The Journal Gazette
Sunday, April 04, 2021 1:00 am

Troubling parallels

Holocaust remembrance offers chance to reflect on troubles of today

Amy Shepsman Krouse

“Make sure you have a bag packed and ready to go,” my father told me and my brothers while growing up in New York City in the 1980s.

This is something his father routinely said to him. “The Jews in Germany didn't see it coming. Make sure you always have a go bag packed and never get too comfortable.”

This instilled in me a sense of hypervigilance that at any moment my life could be in danger simply because I am Jewish. Anti-Semitism and acts of violence can show themselves in a variety of ways and can happen anywhere, at any time.

Even now.

Even in America.

Despite the fact that I am a third-generation American with more ties to America than my Eastern European roots, I can never get too comfortable.

Throughout the 1930s, the increasing acceptance of Nazism in Western Europe was slow, almost inconspicuous, but very deliberate. In less than four years, Germany turned from a liberal state to a murderous dictatorship that nobody was able to stop.

Adolf Hitler started out as a fringe political figure. He had never previously served in public office and was relatively unknown in government circles. He rose to power through the perfect storm of Germany's economic collapse, his indelible gift for persuasive oration, and the skilled technique of using a scapegoat, the Jews, to explain the country's problems.

Each year on Yom HaShoah (Holocaust Remembrance) Day, Jews around the world cry while singing “Never Again” as they remember their murdered brothers, sisters, mothers, fathers, aunts, uncles, grandparents, wives, husbands and children.

The Holocaust may seem like ancient history, but the truth is that genocide against people because of their religion and beliefs is currently taking place.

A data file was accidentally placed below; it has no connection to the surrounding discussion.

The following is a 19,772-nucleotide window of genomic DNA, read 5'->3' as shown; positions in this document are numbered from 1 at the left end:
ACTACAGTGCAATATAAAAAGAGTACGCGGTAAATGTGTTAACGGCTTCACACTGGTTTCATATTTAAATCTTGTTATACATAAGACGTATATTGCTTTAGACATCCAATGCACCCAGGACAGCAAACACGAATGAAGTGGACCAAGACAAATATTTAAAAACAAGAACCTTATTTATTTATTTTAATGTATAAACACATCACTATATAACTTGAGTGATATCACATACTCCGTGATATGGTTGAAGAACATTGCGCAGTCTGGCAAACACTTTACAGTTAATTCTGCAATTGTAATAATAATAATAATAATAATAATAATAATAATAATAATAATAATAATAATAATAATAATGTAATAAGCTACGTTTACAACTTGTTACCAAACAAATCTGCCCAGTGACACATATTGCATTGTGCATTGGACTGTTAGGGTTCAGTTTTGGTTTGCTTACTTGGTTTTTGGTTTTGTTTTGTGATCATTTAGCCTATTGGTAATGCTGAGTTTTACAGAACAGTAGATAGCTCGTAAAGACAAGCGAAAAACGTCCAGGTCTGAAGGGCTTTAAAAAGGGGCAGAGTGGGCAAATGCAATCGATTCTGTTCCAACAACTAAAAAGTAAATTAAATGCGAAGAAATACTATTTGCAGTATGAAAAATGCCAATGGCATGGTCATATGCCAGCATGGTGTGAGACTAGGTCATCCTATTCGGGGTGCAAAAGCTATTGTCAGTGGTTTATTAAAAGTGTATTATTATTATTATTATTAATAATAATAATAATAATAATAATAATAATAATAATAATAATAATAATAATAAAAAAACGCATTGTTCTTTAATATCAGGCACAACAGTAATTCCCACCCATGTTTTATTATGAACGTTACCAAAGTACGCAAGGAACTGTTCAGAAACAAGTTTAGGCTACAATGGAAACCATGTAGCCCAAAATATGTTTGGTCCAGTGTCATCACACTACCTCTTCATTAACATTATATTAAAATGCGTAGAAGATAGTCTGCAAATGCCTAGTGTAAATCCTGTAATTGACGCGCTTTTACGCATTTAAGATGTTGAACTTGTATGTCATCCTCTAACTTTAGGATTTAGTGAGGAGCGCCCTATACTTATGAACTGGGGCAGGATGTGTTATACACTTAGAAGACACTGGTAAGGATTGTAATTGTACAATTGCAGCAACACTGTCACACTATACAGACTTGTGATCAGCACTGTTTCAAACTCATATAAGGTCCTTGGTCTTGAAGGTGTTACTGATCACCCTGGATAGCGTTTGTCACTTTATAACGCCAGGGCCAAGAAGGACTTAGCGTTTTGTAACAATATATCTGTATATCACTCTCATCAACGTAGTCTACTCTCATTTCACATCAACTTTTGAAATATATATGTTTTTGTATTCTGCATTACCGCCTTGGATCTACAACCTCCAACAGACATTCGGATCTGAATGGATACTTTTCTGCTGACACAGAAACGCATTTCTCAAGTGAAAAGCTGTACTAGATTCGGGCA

Today, we see civil war in Sri Lanka, the brutal murder of Rohingyans in Myanmar, and forced sterilization, detention camps, or worse, for China's Uyghur population.

Thus, it is with the utmost urgency that we must remember the Holocaust because it can, and is, continuing to happen.

The chasms in our society continue to grow deeper and wider. Our divisions based on our beliefs and ideals make it all the more ripe for fringe political leaders to come to power. They rise by captivating and capturing those who are looking for someone to lead them by finding a scapegoat to blame for their current woes.

We saw this firsthand in January with the insurrection on our Capitol. There, while the Capitol was seized, were men wearing Camp Auschwitz shirts, waving Confederate flags and holding nooses. If this isn't history repeating itself, I don't know what is.

In 2019, according to the Anti-Defamation League, the Jewish community experienced the highest level of anti-Semitic activity since 1979, the year it began tracking these figures; there was a 56% increase in assaults.

But the Jews were not alone. According to Stop AAPI Hate, verbal assaults against Asian Americans increased in 2019 nearly 80% over the prior year. And nearly every day during the summer of 2020, we were reminded of the continued prevalence of racism in our country through the Black and brown individuals who lost their lives and the resulting demonstrations.

The pattern of scapegoating and blaming a group of people for our misfortunes because of their race, ethnicity or religion is where it all begins.

We must take pause when our highest leader refers to “a common enemy.”

We need to understand how and where this hatred begins, how it festers and how we must do everything within our power to refute and stop the hate.

We must recognize it is just as important for us to continue to remember the 6 million Jews who perished during the Holocaust as it is to remember those we have recently lost by the continued existence of racism and anti-Semitism.

We can draw a very clear and direct parallel between life in the United States today and life in the economically stable and culturally diverse Germany prior to Hitler's rise to power.

And if we aren't careful, or do not learn from our past, we may all need to have a go bag packed and ready.

Amy Shepsman Krouse was born and raised in New York City. A Fort Wayne resident since 2018, she is an active member of the Jewish community as well as being involved with women's rights and issues of equality in northeast Indiana.

Online remembrance

"Why Weimer Matters," featuring keynote speaker Barry Jackisch, professor of history, is at 7 p.m. Thursday. A Zoom link is available at

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